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Clinical & Research Trials


Lysosomal storage conditions can be more severe and rapidly progressive or more slowly progressive, depending on the amount of proper protein functioning. In severe infantile lysosomal acid lipase deficiency patients (Wolman disease), there is little or no enzyme activity, and babies may look normal at birth, but in fact there is already severe accumulation of lipids in most cell types with damage to multiple organs. One challenge of enzyme therapy is that although it is possible to reverse disease symptoms, it is most effective at preventing disease progression. If there is too much damage to a cell, the damage may be irreversible. Another challenge is that babies who produce essentially no enzyme are more likely to launch an immune response against enzyme replacement therapy, requiring immune suppression, or sometimes making it impossible for a baby to tolerate the treatment. This is why some infants do not respond as well to enzyme replacement therapy as others.

Some brilliant physicians are researching enzyme replacement therapy infusions delivered during pregnancy through the umbilical vein. The preclinical studies were successful, and the outcome of the first prenatal patient to receive enzyme replacement therapy during pregnancy was presented at the LDN WorldSymposium last week. The patient had a condition called Pompe disease, a lysosomal storage disorder resulting in glycogen build up in the cells, which causes severe heart, lung and muscle damage and death in the first one or two years of life. The treatment was started at 24 weeks of pregnancy, and the baby was healthy at birth. Most babies with no enzyme activity, including the patient’s sibling, are born with severe heart problems and cannot move because of too much glycogen in the muscles.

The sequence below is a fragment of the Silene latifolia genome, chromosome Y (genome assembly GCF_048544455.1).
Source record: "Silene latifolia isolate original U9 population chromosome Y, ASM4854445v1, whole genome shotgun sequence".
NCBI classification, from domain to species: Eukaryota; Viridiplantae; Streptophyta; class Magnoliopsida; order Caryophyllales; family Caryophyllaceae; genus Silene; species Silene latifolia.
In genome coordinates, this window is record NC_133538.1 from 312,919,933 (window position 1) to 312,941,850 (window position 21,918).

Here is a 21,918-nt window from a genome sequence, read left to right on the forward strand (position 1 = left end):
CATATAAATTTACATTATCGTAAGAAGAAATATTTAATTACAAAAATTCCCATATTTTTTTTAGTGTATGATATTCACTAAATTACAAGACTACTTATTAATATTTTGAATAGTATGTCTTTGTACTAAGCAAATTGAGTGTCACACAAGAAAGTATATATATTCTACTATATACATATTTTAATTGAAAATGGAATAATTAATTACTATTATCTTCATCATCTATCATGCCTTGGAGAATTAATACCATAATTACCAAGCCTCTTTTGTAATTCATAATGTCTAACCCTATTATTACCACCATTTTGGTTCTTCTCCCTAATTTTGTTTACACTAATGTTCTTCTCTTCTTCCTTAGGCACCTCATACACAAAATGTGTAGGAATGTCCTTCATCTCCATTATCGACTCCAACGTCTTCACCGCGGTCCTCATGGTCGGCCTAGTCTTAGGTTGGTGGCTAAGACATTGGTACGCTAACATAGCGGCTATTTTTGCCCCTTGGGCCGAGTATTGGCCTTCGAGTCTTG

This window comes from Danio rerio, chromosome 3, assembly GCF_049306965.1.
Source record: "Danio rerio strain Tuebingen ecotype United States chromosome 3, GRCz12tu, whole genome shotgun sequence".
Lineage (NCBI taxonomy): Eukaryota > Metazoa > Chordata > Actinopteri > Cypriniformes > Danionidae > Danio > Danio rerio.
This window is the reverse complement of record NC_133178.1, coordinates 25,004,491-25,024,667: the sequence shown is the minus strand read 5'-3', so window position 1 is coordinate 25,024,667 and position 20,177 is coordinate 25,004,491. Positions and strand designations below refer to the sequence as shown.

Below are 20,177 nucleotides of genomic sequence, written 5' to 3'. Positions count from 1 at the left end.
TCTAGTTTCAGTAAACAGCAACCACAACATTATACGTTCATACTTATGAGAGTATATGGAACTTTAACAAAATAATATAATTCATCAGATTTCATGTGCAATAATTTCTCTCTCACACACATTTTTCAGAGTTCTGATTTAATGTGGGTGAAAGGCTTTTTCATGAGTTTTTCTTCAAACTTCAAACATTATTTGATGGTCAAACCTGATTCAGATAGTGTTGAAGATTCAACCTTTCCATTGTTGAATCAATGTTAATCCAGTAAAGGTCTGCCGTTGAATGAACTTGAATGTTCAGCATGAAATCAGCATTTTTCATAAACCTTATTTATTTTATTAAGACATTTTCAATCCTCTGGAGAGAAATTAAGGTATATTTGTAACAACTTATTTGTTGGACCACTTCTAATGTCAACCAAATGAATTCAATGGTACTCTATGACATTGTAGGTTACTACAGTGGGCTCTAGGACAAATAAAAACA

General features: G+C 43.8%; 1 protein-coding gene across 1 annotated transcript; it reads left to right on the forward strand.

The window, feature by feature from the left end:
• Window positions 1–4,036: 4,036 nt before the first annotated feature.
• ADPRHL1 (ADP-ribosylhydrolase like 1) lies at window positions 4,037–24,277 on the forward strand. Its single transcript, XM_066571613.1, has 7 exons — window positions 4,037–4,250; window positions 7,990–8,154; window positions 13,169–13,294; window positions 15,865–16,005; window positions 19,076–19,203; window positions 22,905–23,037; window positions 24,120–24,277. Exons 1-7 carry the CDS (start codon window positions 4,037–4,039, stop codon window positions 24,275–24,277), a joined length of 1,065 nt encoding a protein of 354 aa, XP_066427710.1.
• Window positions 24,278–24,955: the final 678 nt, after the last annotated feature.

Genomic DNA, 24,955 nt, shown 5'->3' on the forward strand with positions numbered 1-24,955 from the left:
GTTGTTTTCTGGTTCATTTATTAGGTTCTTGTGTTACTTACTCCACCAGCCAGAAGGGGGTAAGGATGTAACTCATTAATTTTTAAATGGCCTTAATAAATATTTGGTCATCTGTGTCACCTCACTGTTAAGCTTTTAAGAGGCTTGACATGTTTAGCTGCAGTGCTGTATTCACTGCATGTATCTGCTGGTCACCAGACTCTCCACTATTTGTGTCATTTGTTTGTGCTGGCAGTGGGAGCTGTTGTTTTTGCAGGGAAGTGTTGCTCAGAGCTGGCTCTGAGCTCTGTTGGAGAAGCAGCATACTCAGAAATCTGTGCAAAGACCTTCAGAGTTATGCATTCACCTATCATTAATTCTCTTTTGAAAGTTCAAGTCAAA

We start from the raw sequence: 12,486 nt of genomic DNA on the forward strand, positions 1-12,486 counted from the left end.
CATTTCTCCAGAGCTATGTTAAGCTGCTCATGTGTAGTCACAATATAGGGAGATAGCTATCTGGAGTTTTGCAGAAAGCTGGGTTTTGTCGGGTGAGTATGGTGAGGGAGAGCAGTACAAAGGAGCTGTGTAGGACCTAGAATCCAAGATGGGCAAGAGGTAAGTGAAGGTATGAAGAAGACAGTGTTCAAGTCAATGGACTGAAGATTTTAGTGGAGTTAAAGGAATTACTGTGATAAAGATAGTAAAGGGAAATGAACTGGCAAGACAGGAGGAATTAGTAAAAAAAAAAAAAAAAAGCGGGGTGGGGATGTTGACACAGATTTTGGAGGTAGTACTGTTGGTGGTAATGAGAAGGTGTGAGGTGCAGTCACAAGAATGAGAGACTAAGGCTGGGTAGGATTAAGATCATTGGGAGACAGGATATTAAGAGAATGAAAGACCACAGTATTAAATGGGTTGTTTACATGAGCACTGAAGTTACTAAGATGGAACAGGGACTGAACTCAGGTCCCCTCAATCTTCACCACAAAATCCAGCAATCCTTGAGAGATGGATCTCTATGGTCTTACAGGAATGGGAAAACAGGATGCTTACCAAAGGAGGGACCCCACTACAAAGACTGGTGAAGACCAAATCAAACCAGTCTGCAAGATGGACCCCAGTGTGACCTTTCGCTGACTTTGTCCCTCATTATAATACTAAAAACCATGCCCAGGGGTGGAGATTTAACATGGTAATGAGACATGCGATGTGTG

Enzyme replacement therapy during pregnancy is being offered on a research basis for families with a fetus diagnosed with rapidly progressive, infantile LALD. If there are any families who have a pregnancy affected with infantile LALD (Wolman disease) or if you would like to know more about the study please send me a message through this site or email me at

The Lysosomal Acid Lipase Deficiency Registry

The LAL-D Registry is a place where your doctor can enter information about LAL-D patients’ medical condition but with no identifying information. This is essential, especially since LAL-D is rare because it helps researchers to learn more about the characteristics of LAL-D to increase scientific knowledge and lead to new discoveries. Please ask your doctor if you would like to be enrolled in the LAL-D registry so that your signs and symptoms or your child’s can be including in the body of knowledge on LAL-D.

To learn more about the LAL-D Registry, please visit ClinicalTrials.Gov LAL-D Registry

LAL-D Registry

Clinical Trials

Synageva BioPharma Corporation was bought by Alexion Pharmaceuticals, which continues to study sebelipase alfa under the commercial name Kanuma, a potential enzyme replacement therapy for LAL D. More information about clinical trials can be found at (search term “LAL Deficiency)”.

On September 1, 2015, Alexion announced that the European Commission approved Kanuma for the treatment of patients of all ages with LAL-D. The FDA granted Breakthrough Therapy designation for Kanuma for LAL Deficiency presenting in infants and accepted the Kanuma BLA for Priority Review. In addition, a New Drug Application for Kanuma has been submitted to Japan’s Ministry of Health, Labour and Welfare.